• Cinema in the age of digital transformation
    • Digital marketing communication
    • Digital transformation in public relations
    • Digital transformation in advertising
    • Digital transformation in visual communication
    • Virtual Reality
    • Hyper-reality
    • Augmented Reality
    • Artificial Intelligence

    Submitted abstracts will be peer reviewed by the members of Scientific Committee and the accepted papers will be published in the abstract booklet before the symposium. Then, authors may prefer to have their papers included in full paper booklet or in the special edition of Faculty of Communication’s Academic Journal Etkileşim. In that case, their work will be reviewed by the Etkileşim journal’s Editorial Board. Abstracts and poster presentations should be sent to the Organization Committee before 15 March 2019. Accepted papers will be announced by 30 March 2019.

    See more here.

  • 31.01.2019 14:26 | Anonymous member (Administrator)

    Nordicom Review Special Issue (open access)

    Deadline for full papers: May 31, 2019

    Special issue editors: Aske Kammer (IT-University of Copenhagen), Carl-Gustav Lindén (University of Helsinki), Jonas Ohlsson (Nordicom) and Helle Sjøvaag (University of Stavanger).

    The past few years have seen a dramatic upsurge in paywalls being erected across the news media landscape. Online news content that was previously circulated for free is now available only to those who are willing to pay for it. The paywalls are an industry response to two interacting market forces: the gradual decline in printed newspaper sales and the increasing dominance of global networking platforms such as Google and Facebook on national and local advertising markets. In order for commercially funded news media outlets to survive, online audience revenue seems to be the most viable way forward.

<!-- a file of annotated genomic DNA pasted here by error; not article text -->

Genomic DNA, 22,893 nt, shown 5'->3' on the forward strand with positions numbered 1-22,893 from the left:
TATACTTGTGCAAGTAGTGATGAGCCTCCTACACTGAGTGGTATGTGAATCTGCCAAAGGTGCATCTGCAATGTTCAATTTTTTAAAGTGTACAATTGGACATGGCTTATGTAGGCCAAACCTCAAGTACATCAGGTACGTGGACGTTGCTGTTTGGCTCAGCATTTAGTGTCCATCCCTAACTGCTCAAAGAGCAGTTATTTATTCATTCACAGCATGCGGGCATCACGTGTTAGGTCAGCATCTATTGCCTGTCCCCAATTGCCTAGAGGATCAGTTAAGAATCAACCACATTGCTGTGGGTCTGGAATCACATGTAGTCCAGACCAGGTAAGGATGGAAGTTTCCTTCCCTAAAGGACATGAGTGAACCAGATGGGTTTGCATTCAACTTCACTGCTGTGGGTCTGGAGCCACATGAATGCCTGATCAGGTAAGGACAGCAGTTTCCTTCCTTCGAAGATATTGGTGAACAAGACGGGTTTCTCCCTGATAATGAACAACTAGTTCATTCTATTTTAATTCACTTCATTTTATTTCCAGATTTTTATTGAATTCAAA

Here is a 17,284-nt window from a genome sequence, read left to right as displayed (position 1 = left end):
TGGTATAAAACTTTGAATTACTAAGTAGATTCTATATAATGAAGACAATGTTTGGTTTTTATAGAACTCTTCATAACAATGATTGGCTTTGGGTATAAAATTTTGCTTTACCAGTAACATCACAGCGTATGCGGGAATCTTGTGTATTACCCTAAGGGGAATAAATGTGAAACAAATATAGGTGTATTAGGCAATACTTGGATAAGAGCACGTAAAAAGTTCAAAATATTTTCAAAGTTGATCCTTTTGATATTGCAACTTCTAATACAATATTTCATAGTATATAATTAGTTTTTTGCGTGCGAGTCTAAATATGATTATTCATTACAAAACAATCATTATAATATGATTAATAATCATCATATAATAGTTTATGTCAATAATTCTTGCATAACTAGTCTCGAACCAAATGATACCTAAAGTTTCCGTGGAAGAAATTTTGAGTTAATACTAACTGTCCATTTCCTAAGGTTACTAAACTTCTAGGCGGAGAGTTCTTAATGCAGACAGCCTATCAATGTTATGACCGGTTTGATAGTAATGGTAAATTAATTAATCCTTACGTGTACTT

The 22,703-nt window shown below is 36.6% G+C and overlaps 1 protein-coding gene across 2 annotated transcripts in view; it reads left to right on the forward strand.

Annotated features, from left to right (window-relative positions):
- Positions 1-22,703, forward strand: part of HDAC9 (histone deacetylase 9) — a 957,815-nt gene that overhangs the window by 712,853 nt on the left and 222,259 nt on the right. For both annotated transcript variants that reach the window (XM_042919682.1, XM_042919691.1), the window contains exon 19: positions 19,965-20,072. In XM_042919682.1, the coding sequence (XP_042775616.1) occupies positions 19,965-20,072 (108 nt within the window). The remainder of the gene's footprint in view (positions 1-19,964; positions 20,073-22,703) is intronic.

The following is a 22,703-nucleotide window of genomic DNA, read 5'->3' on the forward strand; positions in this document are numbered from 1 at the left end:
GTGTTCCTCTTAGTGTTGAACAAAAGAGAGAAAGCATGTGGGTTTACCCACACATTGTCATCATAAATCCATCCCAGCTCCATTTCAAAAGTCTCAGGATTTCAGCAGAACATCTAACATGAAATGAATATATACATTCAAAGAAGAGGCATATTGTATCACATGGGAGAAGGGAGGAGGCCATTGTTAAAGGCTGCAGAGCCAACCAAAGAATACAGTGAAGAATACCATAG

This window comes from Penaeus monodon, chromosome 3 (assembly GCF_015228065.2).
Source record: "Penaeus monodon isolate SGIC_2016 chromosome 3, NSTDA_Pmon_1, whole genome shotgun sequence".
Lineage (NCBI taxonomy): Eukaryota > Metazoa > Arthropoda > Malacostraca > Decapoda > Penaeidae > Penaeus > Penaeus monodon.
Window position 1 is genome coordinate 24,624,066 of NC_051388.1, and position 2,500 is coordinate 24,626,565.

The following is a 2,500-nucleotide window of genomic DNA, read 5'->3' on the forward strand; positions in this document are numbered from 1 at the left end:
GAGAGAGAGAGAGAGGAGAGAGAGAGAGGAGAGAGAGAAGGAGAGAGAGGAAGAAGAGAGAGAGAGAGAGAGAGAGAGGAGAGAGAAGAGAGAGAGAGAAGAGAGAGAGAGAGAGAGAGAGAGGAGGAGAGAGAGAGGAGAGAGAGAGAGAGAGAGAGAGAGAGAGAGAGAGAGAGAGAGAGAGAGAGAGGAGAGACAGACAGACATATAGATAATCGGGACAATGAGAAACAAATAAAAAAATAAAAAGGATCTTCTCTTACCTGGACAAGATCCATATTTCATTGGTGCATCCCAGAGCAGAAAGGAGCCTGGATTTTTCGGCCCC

The implications of what appears to be a fundamental shift from “free-for-all” to “subscribers-only” access to online news, are plentiful. As a research area, it raises important questions regarding such diverse topics as digital business models and digital media policy, journalistic processes and journalistic content, news media audiences and news media use, and – indeed – the democratic function of commercial news media at large. What happens with news media products and what happens with news media audiences when paywalls are erected? What happens with those that chose not to pay? And how does this metamorphosis of the private news media sector affect the role and scope of public service media?

    Against the backdrop of these rather fundamental questions, Nordicom invites the international research community to submit articles to a special issue of Nordicom Review devoted to the implications of online news media paywalls.

    The special issue will have an inter-disciplinary scope and the editors welcome contributions on themes including, but not limited to:

    • Newsroom organization, newsroom processes and editorial decision-making in a paywall environment
    • Strategies on converting print subscribers to digital subscribers
    • Policy approaches to advancing online business models for commercial news media
    • Digital business models for commercial news media
    • Paywall solutions and pricing
    • Comparisons of paid-for news media and ad-financed news media
    • News audience analyses
    • News content analyses
    • The impact of user-data in paywall setups
    • The paywall phenomenon in relation to democratic theory
    • Comparisons between reader-financed and ad-financed news

    The deadline for full paper submissions is on May 31, 2019. All manuscripts should be submitted to The preliminary time of publication is Winter 2019/2020. Nordicom Review adheres to a double-blind reviewing policy.

    About Nordicom Review

    Nordicom Review is an international peer-reviewed open access journal published by Nordicom (Nordic Information Centre for Media and Communication Research) at the University of Gothenburg. The publication of Nordicom Review is supported by the Nordic Council of Ministers. Nordicom Review is indexed by SCOPUS. For more information, please visit


    Jonas Ohlsson, PhD, assoc. professor

    Editor-in-chief, Nordicom Review

    Director, Nordicom

    +46 31 786 6125

    View this CFP on Nordicom’s website: